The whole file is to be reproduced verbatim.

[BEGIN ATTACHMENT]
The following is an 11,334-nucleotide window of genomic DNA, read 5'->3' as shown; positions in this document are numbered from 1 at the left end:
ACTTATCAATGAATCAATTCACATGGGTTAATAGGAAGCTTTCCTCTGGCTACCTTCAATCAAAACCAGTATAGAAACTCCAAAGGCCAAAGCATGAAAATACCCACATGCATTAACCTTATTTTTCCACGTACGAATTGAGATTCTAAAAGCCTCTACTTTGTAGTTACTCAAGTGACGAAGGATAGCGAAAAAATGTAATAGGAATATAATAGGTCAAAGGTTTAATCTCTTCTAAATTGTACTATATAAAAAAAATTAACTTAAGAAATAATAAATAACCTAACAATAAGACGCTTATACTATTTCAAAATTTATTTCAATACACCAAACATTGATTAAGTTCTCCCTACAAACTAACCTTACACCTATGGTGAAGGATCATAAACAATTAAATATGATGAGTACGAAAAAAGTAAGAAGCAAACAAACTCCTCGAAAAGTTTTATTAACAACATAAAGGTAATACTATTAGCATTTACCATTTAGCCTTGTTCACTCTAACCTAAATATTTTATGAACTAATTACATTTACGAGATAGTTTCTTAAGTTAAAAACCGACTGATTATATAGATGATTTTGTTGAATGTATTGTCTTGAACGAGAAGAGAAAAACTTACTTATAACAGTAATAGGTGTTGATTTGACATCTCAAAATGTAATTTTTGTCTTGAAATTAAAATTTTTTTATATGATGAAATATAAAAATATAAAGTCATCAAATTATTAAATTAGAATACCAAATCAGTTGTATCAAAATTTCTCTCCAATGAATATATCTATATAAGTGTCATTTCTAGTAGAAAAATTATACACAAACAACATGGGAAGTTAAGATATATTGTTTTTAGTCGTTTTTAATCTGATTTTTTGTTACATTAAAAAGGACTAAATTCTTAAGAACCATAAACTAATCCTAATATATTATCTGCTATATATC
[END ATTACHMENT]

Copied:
The following is an 11,334-nucleotide window of genomic DNA, read 5'->3' as shown; positions in this document are numbered from 1 at the left end:
ACTTATCAATGAATCAATTCACATGGGTTAATAGGAAGCTTTCCTCTGGCTACCTTCAATCAAAACCAGTATAGAAACTCCAAAGGCCAAAGCATGAAAATACCCACATGCATTAACCTTATTTTTCCACGTACGAATTGAGATTCTAAAAGCCTCTACTTTGTAGTTACTCAAGTGACGAAGGATAGCGAAAAAATGTAATAGGAATATAATAGGTCAAAGGTTTAATCTCTTCTAAATTGTACTATATAAAAAAAATTAACTTAAGAAATAATAAATAACCTAACAATAAGACGCTTATACTATTTCAAAATTTATTTCAATACACCAAACATTGATTAAGTTCTCCCTACAAACTAACCTTACACCTATGGTGAAGGATCATAAACAATTAAATATGATGAGTACGAAAAAAGTAAGAAGCAAACAAACTCCTCGAAAAGTTTTATTAACAACATAAAGGTAATACTATTAGCATTTACCATTTAGCCTTGTTCACTCTAACCTAAATATTTTATGAACTAATTACATTTACGAGATAGTTTCTTAAGTTAAAAACCGACTGATTATATAGATGATTTTGTTGAATGTATTGTCTTGAACGAGAAGAGAAAAACTTACTTATAACAGTAATAGGTGTTGATTTGACATCTCAAAATGTAATTTTTGTCTTGAAATTAAAATTTTTTTATATGATGAAATATAAAAATATAAAGTCATCAAATTATTAAATTAGAATACCAAATCAGTTGTATCAAAATTTCTCTCCAATGAATATATCTATATAAGTGTCATTTCTAGTAGAAAAATTATACACAAACAACATGGGAAGTTAAGATATATTGTTTTTAGTCGTTTTTAATCTGATTTTTTGTTACATTAAAAAGGACTAAATTCTTAAGAACCATAAACTAATCCTAATATATTATCTGCTATATATC